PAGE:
Maybe the utopianism leading to too large a ship jamming in the canal is not 19th c social utopianism, but the newer, Hayekian sort of utopianism. / ;)

    1. PlutoniumKun

      There is, of course, nothing wrong with making ships more efficient (big ships use significantly less fuel per tonne carried than small ships).

      I don’t know enough about the industry to be sure, but I suspect one driver behind supersized ships is that it is a way of enforcing control over ports. The shipping industry developed massive vessels that are bigger than most ports can handle, so the companies can say ‘either upgrade your port for our ship, or we move our business somewhere else’. The port then has to upgrade, often needing public subsidy to do so.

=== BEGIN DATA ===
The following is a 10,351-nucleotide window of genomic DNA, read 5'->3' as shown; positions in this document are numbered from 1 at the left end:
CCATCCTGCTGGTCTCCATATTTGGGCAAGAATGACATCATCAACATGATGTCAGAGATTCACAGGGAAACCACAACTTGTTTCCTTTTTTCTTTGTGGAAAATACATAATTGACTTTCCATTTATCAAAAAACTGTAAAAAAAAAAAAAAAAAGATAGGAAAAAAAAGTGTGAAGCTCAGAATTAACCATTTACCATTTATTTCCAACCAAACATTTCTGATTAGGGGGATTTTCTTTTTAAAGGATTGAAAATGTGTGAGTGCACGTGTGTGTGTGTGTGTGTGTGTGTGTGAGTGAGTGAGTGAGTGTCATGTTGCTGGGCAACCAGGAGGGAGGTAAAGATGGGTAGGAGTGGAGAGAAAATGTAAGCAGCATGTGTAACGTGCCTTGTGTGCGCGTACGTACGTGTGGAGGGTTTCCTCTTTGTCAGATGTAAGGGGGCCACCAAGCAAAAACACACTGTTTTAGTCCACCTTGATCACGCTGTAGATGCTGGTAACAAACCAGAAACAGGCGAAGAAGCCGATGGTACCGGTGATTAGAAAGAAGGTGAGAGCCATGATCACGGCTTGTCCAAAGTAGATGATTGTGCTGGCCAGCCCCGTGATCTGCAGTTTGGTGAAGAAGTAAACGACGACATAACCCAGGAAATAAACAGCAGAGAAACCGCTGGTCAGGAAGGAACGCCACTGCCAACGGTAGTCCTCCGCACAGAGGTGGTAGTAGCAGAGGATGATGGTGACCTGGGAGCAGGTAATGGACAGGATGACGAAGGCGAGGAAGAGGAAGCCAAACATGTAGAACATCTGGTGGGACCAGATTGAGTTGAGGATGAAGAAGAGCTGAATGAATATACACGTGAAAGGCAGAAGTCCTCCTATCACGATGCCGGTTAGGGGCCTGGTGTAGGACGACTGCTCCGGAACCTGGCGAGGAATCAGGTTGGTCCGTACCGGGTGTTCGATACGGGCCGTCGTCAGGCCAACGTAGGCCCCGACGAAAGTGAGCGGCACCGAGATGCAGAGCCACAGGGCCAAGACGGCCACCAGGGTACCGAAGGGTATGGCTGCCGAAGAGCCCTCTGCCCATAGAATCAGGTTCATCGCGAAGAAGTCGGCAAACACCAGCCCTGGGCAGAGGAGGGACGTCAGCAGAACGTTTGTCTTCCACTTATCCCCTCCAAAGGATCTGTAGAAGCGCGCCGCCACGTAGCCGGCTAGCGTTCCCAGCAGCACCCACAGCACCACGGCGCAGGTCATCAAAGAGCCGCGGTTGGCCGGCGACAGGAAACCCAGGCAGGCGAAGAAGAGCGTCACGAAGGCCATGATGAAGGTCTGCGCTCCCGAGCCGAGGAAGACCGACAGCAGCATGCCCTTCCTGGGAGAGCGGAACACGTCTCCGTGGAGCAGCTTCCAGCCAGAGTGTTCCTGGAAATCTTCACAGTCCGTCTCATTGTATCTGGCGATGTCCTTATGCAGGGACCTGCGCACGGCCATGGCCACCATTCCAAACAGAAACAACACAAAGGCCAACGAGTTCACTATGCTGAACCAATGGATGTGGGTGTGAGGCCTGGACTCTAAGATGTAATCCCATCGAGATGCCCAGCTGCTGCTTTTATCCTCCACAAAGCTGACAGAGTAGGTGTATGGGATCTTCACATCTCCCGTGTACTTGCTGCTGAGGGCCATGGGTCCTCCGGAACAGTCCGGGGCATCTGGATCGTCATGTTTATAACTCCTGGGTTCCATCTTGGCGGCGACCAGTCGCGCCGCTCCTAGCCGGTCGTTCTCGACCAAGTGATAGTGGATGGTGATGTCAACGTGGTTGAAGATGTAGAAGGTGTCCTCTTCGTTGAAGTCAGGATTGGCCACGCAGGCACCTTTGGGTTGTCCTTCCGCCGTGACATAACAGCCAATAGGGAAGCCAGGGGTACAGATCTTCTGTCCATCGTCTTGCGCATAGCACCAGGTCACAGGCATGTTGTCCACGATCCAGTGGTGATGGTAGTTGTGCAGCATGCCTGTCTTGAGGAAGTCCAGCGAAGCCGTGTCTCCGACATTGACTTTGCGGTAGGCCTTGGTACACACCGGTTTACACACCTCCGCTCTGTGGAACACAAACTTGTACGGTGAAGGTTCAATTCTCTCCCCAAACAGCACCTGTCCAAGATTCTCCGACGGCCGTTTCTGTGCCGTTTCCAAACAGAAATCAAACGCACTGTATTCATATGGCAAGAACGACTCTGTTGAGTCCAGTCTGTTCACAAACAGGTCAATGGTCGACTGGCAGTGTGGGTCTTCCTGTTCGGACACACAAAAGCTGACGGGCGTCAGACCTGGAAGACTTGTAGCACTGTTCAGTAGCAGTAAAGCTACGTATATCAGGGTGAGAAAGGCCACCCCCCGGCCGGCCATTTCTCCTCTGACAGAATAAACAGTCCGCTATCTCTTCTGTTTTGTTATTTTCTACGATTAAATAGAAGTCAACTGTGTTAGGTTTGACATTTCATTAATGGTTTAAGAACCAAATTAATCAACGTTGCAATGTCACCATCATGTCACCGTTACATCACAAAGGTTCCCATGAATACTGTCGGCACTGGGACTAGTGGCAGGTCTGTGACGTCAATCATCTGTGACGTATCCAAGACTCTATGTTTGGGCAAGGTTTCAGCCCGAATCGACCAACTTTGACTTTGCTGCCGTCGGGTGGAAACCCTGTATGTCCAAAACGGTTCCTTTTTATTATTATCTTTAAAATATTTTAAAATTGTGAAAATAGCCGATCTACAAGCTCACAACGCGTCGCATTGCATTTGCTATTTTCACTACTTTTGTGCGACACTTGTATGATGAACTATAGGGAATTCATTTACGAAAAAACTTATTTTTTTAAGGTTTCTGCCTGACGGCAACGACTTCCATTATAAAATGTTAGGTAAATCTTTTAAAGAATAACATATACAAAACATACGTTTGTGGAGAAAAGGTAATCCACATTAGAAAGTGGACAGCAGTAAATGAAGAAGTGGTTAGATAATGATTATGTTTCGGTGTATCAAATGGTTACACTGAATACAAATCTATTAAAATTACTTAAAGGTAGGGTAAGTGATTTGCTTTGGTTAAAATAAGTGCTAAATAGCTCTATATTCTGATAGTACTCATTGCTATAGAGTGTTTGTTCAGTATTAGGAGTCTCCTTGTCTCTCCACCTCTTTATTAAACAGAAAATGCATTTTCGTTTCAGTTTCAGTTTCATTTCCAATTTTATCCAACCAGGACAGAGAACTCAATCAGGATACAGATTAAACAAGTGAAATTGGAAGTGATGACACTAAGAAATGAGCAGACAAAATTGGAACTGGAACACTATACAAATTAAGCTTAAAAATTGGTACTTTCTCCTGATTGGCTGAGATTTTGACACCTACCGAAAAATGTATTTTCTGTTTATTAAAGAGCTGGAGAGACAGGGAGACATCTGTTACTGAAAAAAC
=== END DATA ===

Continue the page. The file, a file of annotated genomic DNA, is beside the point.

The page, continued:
Its also, incidentally, a way for some countries to maintain control over shipbuilding – the Evergreen vessels are built by Imabari shipyards in Japan. They have a scattering of small shipyard all over the inland sea (the narrow channel between the three main islands of Japan), and shift sections by water between them (you can actually look down on the shipyards from the amazing bridges of the Shimanami Kaido cycle route that crosses from Imabari to Onamichi). The company, with typical Japanese far sightedness, built one of the biggest dry docks in the world to manufacture and maintain them. Its by going super big that the Japanese can compete with cheaper yards in China and elsewhere.